Youth Engagement Tips

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Working with more groups around the world has caused me to constantly revise and refine my processes. The following thoughts were shared with me by a group of youth as advice to adults who want to successfully engage youth. We can all strive to use them as guidelines in youth engagement work.

Youth Engagement Tips

  1. Make room for youth to talk first. Adults often feel compelled to start conversations or answer questions first. Let youth talk first.
  2. Do not force youth to talk. Sometimes you don’t have things to say. Sometimes youth don’t have things to say. Don’t try to force anyone to talk, and just sit in uncomfortable silence if you have to. 
  3. Remember one youth doesn’t represent all youth. All youth are individuals with their own perspectives, backgrounds, and realities. Youth aren’t all the same.
  4. It is okay to not know everything, even if you’re an adult. It is okay to be uncertain, express doubt, and ask questions. It is also okay to believe youth.
  5. Don’t be afraid to be uncomfortable with youth. If we’re talking about things that cause you discomfort, don’t make us change the conversation. Be uncomfortable.
  6. Speak your truth to youth. Don’t hide behind titles, age, positions, degrees, or other appearances. Tell us what you know and have done, and be human.
  7. Listen for understanding, not affirmation. Sometimes youth won’t support your conclusions and decisions, and that’s okay.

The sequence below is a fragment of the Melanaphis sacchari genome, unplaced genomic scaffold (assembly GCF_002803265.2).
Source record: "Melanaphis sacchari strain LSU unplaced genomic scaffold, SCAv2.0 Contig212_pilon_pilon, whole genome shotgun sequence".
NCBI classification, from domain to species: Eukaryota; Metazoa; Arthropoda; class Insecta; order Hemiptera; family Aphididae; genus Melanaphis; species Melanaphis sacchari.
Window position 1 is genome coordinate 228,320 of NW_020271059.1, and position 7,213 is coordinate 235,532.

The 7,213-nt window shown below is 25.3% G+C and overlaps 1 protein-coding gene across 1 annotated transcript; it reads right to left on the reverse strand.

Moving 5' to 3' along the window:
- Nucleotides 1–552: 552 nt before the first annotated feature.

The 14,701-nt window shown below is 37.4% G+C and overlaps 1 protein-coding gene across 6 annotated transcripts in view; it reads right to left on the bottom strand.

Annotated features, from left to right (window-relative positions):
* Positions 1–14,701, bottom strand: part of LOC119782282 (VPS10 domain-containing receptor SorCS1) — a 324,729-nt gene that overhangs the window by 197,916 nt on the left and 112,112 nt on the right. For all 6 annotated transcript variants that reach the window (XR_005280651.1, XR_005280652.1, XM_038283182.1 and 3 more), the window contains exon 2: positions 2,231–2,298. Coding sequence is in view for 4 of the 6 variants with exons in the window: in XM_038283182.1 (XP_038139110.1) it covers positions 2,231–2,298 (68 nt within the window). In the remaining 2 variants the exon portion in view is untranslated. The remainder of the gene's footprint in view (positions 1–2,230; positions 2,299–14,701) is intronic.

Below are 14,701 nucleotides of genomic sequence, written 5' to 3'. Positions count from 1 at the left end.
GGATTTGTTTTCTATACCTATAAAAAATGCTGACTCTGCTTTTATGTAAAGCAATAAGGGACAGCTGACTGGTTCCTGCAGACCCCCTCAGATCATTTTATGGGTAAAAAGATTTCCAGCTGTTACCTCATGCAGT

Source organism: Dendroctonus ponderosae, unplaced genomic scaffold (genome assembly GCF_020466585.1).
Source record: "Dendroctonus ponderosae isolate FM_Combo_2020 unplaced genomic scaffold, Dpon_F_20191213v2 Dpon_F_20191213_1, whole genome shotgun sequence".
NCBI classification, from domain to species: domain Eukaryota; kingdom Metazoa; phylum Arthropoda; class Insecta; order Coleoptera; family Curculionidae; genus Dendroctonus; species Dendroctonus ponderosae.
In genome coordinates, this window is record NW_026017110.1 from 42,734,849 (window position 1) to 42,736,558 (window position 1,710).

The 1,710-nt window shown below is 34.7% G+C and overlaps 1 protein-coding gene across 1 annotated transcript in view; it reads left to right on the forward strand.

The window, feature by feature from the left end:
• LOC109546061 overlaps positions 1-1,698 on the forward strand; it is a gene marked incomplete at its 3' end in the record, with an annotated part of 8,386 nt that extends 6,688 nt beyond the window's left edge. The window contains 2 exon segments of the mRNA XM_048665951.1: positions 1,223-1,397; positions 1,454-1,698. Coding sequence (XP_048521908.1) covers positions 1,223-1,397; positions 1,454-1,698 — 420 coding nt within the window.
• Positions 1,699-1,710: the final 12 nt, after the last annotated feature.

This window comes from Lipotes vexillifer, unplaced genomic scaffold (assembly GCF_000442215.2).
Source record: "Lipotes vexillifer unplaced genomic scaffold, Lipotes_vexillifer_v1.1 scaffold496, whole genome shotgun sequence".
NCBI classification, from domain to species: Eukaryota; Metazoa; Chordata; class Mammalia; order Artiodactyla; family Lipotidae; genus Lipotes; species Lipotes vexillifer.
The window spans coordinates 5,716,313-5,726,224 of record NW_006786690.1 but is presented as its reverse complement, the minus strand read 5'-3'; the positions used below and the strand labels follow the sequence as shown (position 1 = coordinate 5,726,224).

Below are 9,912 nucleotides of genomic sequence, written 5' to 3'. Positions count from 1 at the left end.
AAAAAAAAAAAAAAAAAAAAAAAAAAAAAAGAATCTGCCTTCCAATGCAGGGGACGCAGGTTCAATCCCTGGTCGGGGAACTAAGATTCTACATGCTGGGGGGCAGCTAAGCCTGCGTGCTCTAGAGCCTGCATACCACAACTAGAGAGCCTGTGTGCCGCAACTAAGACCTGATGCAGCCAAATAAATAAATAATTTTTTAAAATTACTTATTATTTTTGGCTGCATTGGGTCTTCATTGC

8. Do not try to “fix” youth—they aren’t broken. Young people can come from broken homes or depressed communities, be incarcerated or homeless, but they’re not broken. They are whole people; treat them that way.
  9. Take appropriate risks when you’re talking with youth. Challenge yourself to stay engaged with young people exactly as they are right now, instead of making them come to where you’re at.
  10. Avoid just listening to youth voice. Take action. 

 

What else would you add? Where can this page grow or change? Leave your comments below!

Published by Adam

For almost two decades, Adam F. C. Fletcher has led international outreach focused on engaging people successfully. Working with thousands of youth-serving nonprofits, K-12 schools, government agencies, international NGOs and other organizations around the world, his work spans the fields of education, public health, economic development and social services, and includes professional development, public speaking, publishing, social media and more. He founded the Freechild Institute for Youth Engagement, SoundOut and CommonAction, as well as writing more than 50 publications and 500 articles. He has also established 150-plus community empowerment projects.

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